The Meaning of a “Security Factor”

The value of having a standard means of measuring product security is that it allows for the relative comparison of similar products. While similar and close valuations may spur debate, there is clearly value in being able to compare similar products with significantly divergent scores. We might even be so bold as to assign an overall security rating to products based on their score:

Security Factor Rating
0-3 Insecure
4-7 Secure
8-10 Highly Secure

Examining the relative weight of the questions in each category, the above will deliver a “Medium” rating if all critical factors are present, while reserving “Strong” for products that are rich in security features.

Our security model can be used as a standard calculation to compare the relative security of comparable devices.

The Aggregate Security of Interconnected Devices

Now that we have have a standard means to measure and express the security hardness of a single device, we can move into considering the security of networks containing such devices.

Using the metaphor that a chain is only as strong as its weakest link, we propose that a network of interconnected devices is only as strong as the Security Rating of its least secure device. That is, a network of interconnected devices exhibits a Security Rating equal to the weakest of those devices.

Security_Rating(Network) = Min (Security_Rating(Device1)… Security_Rating(Devicen) )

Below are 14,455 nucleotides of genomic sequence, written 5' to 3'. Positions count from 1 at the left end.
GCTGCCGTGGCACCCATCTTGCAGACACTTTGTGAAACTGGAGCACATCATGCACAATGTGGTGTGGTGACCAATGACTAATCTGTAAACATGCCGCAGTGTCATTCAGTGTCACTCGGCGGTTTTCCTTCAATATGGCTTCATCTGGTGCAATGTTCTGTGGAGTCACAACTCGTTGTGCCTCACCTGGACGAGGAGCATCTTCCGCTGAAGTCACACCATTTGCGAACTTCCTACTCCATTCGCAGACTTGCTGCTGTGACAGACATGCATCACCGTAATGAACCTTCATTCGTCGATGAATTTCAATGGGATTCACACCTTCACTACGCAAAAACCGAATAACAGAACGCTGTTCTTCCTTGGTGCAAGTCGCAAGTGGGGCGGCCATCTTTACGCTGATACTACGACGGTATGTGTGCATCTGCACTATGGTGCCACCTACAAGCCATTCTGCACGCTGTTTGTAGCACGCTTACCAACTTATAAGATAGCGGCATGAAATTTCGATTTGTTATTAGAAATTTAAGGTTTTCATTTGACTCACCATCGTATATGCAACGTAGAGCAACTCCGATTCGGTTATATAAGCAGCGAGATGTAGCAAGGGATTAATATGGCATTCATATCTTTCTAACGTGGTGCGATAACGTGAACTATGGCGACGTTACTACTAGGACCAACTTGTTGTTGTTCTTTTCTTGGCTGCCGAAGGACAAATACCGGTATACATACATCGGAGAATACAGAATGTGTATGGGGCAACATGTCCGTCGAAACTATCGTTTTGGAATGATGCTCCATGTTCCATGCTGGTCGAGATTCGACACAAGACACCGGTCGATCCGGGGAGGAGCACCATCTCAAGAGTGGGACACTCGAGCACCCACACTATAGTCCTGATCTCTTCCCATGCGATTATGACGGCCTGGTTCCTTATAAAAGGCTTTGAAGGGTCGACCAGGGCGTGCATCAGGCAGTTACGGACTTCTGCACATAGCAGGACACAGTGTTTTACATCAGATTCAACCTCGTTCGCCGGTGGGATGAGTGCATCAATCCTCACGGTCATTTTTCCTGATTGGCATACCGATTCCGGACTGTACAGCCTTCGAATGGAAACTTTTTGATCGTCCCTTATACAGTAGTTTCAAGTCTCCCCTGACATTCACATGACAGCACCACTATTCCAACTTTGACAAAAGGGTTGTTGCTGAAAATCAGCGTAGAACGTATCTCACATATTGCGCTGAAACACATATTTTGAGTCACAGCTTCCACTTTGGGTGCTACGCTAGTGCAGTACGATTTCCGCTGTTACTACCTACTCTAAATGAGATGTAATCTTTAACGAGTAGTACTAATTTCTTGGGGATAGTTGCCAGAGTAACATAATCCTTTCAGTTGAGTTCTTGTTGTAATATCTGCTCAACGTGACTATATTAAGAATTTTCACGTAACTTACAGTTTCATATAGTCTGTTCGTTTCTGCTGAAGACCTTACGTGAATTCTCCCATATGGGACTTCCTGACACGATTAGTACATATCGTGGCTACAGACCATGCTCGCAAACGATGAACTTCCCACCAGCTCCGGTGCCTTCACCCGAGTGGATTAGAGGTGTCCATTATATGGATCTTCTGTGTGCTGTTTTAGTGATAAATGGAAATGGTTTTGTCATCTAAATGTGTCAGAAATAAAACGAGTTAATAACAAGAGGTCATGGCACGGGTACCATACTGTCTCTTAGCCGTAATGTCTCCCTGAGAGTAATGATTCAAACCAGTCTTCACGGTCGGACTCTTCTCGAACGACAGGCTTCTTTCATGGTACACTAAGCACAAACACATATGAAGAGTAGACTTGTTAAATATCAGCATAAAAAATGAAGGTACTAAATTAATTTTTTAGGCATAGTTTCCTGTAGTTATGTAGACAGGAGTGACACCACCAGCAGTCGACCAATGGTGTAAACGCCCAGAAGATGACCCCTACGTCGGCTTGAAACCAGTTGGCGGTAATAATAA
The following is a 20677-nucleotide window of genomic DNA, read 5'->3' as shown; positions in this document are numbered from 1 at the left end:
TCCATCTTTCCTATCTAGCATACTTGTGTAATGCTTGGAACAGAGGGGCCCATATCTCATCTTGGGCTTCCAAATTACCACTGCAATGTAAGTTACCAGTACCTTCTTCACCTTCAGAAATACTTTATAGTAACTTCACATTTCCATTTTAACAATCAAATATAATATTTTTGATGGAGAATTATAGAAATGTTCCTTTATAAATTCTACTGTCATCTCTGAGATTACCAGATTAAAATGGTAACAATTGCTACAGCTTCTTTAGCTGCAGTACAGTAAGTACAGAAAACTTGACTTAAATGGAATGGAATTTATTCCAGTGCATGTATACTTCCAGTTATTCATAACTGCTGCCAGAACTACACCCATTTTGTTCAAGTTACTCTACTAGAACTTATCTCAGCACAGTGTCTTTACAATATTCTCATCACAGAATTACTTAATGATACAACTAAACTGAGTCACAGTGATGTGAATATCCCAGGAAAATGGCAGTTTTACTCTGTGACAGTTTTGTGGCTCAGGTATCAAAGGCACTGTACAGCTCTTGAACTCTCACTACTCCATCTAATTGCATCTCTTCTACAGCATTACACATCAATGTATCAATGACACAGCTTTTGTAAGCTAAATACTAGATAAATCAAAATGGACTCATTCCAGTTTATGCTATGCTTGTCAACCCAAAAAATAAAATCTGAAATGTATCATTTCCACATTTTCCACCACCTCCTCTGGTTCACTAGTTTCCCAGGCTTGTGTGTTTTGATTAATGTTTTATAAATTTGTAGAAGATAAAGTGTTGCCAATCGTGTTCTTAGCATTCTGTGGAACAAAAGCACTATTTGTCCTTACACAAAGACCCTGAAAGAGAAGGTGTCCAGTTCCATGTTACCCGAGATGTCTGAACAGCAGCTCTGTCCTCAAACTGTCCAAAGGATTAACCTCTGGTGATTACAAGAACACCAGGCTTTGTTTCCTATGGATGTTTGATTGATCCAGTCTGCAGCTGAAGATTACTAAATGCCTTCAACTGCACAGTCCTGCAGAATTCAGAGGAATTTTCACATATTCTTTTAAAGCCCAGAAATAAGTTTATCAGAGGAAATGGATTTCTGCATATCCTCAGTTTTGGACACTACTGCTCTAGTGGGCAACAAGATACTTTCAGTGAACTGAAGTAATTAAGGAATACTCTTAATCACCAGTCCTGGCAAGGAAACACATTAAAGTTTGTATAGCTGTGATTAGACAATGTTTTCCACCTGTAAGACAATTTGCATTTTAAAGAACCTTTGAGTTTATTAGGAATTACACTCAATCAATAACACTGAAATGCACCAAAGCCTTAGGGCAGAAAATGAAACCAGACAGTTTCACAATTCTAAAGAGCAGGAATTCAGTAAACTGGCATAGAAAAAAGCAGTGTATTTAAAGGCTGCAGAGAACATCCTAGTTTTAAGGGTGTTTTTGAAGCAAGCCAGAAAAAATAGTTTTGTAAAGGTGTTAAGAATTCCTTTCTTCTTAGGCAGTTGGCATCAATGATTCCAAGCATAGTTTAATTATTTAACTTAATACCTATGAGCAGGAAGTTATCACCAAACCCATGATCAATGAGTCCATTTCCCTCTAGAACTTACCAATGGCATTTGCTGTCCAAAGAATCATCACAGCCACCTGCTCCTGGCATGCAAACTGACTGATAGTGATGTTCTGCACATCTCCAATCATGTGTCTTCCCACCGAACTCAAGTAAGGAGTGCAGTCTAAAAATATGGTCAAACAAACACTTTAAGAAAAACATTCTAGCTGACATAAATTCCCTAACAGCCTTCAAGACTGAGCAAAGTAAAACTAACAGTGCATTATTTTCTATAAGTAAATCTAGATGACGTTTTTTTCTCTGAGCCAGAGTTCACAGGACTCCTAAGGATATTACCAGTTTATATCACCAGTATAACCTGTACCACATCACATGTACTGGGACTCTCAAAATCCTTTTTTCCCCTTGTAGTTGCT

The Proliferation of IoT Devices

While you may be comfortable with this measure of your network security profile from the outside, the internal view might be discomforting when we consider the future proliferation of IoT devices.

To facilitate the discussion, it is useful to distinguish “externally exposed” devices from internal ones. Externally exposed devices are understood to be those that are directly accessible through the public network, whereas internal devices are LAN nodes protected from outside view and access by one or more firewalls.

It is reasonable to expect that the number of IoT devices deployed inside the organization (i.e. not “externally exposed”) is likely to be orders of magnitude greater than the number of externally exposed devices, AND that these devices may very well be visible from anywhere within the internal network. Our approach up to this point would suggest that the overall security rating of internal network is a direct function of the (potentially) thousands of IoT devices that will be attached to it.

This should be a “wake-up call” that serves to raise the consciousness of IoT security within the organization, prioritize the consistent purchase of secure IoT equipment, and highlight the critical need to routinely scan the internal network for rogue devices.


We have presented a security model that can be used to measure and express the relative security of IoT devices and the networks that host them. Widespread adoption of such a standardized model would serve the industry well, as both consumers and vendors will benefit from a common means to compare the security of comparable devices.

Our analysis also is a call to arms regarding the overall security posture networks hosting large numbers of IoT devices, and we have highlighted the need to view network security in a aggregate fashion.

About Affinity IT Security